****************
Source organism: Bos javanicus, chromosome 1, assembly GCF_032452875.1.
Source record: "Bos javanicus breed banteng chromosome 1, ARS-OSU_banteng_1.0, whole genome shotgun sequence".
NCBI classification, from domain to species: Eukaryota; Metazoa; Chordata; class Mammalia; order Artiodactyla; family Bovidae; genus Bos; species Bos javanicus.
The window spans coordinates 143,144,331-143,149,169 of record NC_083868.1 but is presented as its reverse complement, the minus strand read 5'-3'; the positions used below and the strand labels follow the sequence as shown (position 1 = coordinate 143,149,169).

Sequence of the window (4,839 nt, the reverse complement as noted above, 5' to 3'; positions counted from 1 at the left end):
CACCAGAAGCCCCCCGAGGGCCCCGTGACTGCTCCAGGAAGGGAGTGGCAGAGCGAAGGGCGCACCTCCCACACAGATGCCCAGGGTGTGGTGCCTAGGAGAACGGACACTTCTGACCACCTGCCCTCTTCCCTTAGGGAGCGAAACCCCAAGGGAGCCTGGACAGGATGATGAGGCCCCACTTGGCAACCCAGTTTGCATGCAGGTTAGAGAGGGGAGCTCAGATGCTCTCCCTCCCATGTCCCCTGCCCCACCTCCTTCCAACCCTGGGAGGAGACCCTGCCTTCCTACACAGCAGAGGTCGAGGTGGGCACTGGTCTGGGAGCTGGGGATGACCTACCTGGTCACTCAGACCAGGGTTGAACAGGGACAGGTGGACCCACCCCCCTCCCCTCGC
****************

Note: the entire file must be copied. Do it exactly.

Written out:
Source organism: Bos javanicus, chromosome 1, assembly GCF_032452875.1.
Source record: "Bos javanicus breed banteng chromosome 1, ARS-OSU_banteng_1.0, whole genome shotgun sequence".
NCBI classification, from domain to species: Eukaryota; Metazoa; Chordata; class Mammalia; order Artiodactyla; family Bovidae; genus Bos; species Bos javanicus.
The window spans coordinates 143,144,331-143,149,169 of record NC_083868.1 but is presented as its reverse complement, the minus strand read 5'-3'; the positions used below and the strand labels follow the sequence as shown (position 1 = coordinate 143,149,169).

Sequence of the window (4,839 nt, the reverse complement as noted above, 5' to 3'; positions counted from 1 at the left end):
CACCAGAAGCCCCCCGAGGGCCCCGTGACTGCTCCAGGAAGGGAGTGGCAGAGCGAAGGGCGCACCTCCCACACAGATGCCCAGGGTGTGGTGCCTAGGAGAACGGACACTTCTGACCACCTGCCCTCTTCCCTTAGGGAGCGAAACCCCAAGGGAGCCTGGACAGGATGATGAGGCCCCACTTGGCAACCCAGTTTGCATGCAGGTTAGAGAGGGGAGCTCAGATGCTCTCCCTCCCATGTCCCCTGCCCCACCTCCTTCCAACCCTGGGAGGAGACCCTGCCTTCCTACACAGCAGAGGTCGAGGTGGGCACTGGTCTGGGAGCTGGGGATGACCTACCTGGTCACTCAGACCAGGGTTGAACAGGGACAGGTGGACCCACCCCCCTCCCCTCGC